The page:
In the last year, Mary Ann and I have made efforts to discover our local area in day trips by car, motorcycle, walking or bicycling. Yesterday, we found one of those places that I would put near the top of the list. It's a place I pass by every time I go to Port Dover, or almost anywhere actually, called Doon Pioneer Village. I did visit the place about 30 years ago, and have not been back since then. In fact I used to enjoy visiting pioneer villages, and have seen several including Drummondville Quebec, Upper Canada Village, and Black Creek Pioneer Village in Ontario.
But the occasion yesterday was much better than I remember, and possibly hard to match at any time. First of all, it was free for us yesterday. The new Waterloo Region museum will be opening soon on the site of the village, and this is actually quite a big museum, of the size you might normally only find in larger cities. So the museum held an open house for the Historical Society and their guests, and lo and behold it appears that Mary Ann got invited and that was extended to include me. Not only free admission, but free punch and snacks at the museum, and free access to the Pioneer Village.
At some point Mary Ann and her friend were talking shop, and I decided to go outside to check out the steam locomotive parked at the edge of the outdoor cafe patio. I am somewhat interested in trains, I guess part of my mechanical interest that also draws me to motorcycling. When I finished looking over the engine, I noticed a restored train station beside it. It looked like there was no one around, and the door to the main waiting room was unlocked so I decided to poke around. I went in and was looking at some of the posters on the wall when I was startled by a voice behind me asking "Would you like to purchase a ticket to somewhere?" I recovered enough to look around and found that there was actually a woman behind the ticket counter, dressed in an old fashioned costume. I said "Maybe, where does the train go?". Then she showed me a map of the Grand Trunk railway tracks in Canada in about 1914, and a similarly dated schedule of passenger services and fares. It seemed like I could probably get to Vancouver, British Columbia for about $5, which I had in my wallet, and this price was quite a bargain.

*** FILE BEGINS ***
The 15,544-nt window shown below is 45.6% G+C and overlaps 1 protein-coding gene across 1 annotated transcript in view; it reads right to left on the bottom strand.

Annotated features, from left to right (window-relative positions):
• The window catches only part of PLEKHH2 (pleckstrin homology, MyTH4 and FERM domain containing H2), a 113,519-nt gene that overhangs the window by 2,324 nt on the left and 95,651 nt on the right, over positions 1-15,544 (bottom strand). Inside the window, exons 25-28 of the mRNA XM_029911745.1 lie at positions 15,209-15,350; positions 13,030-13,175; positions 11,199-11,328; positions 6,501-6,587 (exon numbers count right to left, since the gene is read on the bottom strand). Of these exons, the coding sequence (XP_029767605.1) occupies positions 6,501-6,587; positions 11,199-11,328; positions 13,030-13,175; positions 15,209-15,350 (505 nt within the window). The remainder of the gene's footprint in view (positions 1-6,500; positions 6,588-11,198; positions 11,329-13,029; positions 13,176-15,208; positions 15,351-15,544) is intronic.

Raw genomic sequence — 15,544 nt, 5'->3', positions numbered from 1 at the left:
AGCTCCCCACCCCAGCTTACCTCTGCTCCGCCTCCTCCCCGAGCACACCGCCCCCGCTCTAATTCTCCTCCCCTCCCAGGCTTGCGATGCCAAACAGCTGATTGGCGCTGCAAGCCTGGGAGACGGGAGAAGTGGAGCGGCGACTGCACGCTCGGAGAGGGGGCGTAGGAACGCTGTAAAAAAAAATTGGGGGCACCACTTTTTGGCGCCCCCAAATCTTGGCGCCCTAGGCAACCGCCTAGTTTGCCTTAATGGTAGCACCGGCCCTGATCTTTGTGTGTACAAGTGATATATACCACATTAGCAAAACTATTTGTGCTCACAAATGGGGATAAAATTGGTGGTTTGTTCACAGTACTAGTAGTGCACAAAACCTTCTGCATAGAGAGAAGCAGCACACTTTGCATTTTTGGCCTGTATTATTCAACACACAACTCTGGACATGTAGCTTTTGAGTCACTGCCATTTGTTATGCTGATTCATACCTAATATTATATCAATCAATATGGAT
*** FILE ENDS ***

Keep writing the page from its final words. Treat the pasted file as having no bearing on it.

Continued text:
After we talked for a while about the history of the Grand Trunk railway, I made my way back to Mary Ann and told her the strange tale of this women trying to sell me a ticket on the train. According to Mary Ann it was nothing supernatural, it was merely one of the tour guides for the pioneer village. I said there is nobody in the village, I think it's closed today. So the three of us decided to go out and stroll about the village, and although we didn't see any other tourists, every building was fully staffed with costumed guides. All we needed to do was walk in to a building and talk to them. All three of us were interested in history so we had lots of questions. For example, I was asking about the unusual electric light bulbs in the general store. Apparently, they were supposed to look like they dated back to about 1914, which was about the time that this area first started getting electricity. I'm pretty sure they were not original pieces, as they were all working, and all turned on.
Another place we visited was "Peter McArthur House". He was apparently quite a famous writer for the Toronto Globe in 1914, and lived in this house near Appin, Ontario. The house was moved to Doon Pioneer Village some time ago. I never heard much of this Canadian writer, but I took a look at some of his work, and I like his style, which was a blend of Stephen Leacock-like humour and serious political commentary. He tried to promote farming as a way of life, and was an informal spokesman for the "back to the land" movement, at a time when farmers were heading for the cities in droves. Looking back from 2010, he was apparently not that successful in his quest to stem the tide.
I found a long article about him here.
It was like a trip back to 1914, the target date set by the pioneer village. I'm not sure how much I would like visiting the village again with bus loads of schoolchildren around, but it is a place we will go back to see again, especially if we have some out of town visitors staying with us. Or maybe even some in-town friends or relatives (like my grandchildren maybe, except they keep saying they have already seen everything I take them to - they have been on many class trips).
Picture: The Stanley Steamer club photo, when they visited Doon Pioneer village in 1999.